In a rare instance of good news when it comes to the long-term effects of COVID-19, a new study published in the journal JACC: Cardiovascular Imaging has found that people who recover from mild COVID-19 show no signs of lasting heart damage.
While most media coverage of COVID-19 has understandably focused on the risks linked to severe disease — including severe respiratory problems, organ damage, and death — some attention has turned recently to the long-term problems linked to moderate and even mild cases of the viral infection. Research has shown that people who recover from COVID-19 have a much higher risk for depression in the months following their initial infection, with more severe disease linked to a higher depression risk. COVID-19 is also linked to a variety of other health problems following the initial phase of the disease, including respiratory illnesses, nervous system and neurocognitive disorders, cardiovascular disorders, gastrointestinal disorders, musculoskeletal pain, and fatigue. People who initially survive COVID-19 are also almost 60% more likely to die of all causes within six months, and are dramatically more likely to develop diabetes during that window of time.
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For the latest study, researchers looked at a group of 731 healthcare workers from three hospitals who were regularly tested for COVID-19 during the “first wave” of the pandemic over four months in 2020. A total of 157 study participants, or 21.5%, tested positive for COVID-19 during that period. Six months after they tested positive for COVID-19, 74 participants underwent a variety of medical tests to look for cardiovascular problems and heart damage, as did 75 participants who never tested positive for COVID-19 to serve as a control (comparison) group. The average age of the final study group was 37, with participants ranging in age from 18 to 63. Researchers analyzed the results of cardiovascular tests and measurements without knowing which participants had had COVID-19, and used artificial intelligence to help with this process.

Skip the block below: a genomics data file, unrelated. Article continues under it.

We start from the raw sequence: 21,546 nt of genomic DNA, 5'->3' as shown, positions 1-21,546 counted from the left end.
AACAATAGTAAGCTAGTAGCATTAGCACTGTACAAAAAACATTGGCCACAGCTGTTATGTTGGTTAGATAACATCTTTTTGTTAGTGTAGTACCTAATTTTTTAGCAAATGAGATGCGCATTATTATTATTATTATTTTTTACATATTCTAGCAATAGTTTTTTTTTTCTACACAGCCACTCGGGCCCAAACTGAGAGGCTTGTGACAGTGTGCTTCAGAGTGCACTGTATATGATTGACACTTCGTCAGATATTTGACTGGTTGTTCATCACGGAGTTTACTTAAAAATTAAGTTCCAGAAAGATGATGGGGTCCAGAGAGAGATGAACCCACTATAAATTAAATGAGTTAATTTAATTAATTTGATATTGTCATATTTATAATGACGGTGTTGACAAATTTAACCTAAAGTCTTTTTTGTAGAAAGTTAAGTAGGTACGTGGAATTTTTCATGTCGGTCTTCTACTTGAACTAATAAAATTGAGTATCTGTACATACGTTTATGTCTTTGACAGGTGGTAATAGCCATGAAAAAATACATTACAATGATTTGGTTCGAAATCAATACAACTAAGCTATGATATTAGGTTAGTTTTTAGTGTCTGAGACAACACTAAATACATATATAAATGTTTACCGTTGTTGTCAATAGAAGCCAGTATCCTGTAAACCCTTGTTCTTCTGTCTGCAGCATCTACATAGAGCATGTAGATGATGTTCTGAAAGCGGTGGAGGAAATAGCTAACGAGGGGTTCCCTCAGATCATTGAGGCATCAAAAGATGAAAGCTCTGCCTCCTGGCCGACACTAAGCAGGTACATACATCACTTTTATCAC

Cardiac abnormalities no more common in those who had mild COVID-19
Based on cardiovascular magnetic resonance imaging (MRI), there was no difference between the COVID-19 and control groups in cardiac structure or function over a wide range of measured parameters, including the volume and mass of various heart structures. There were also no differences between the two groups in a number of blood markers used to evaluate heart function. What’s more, when the researchers defined outlying measurements — those furthest away from the average — based on an analysis of only the control group, they found that these outlying measurements were distributed equally between the COVID-19 and control groups.
The researchers concluded that cardiac abnormalities were no more common in people six months after developing mild COVID-19 than in similar people who didn’t develop the viral infection. It’s important to note, though, that these findings apply only to people who were healthy enough to continue working in a healthcare setting, and that a similar analysis of different populations of people could potentially lead to different results.
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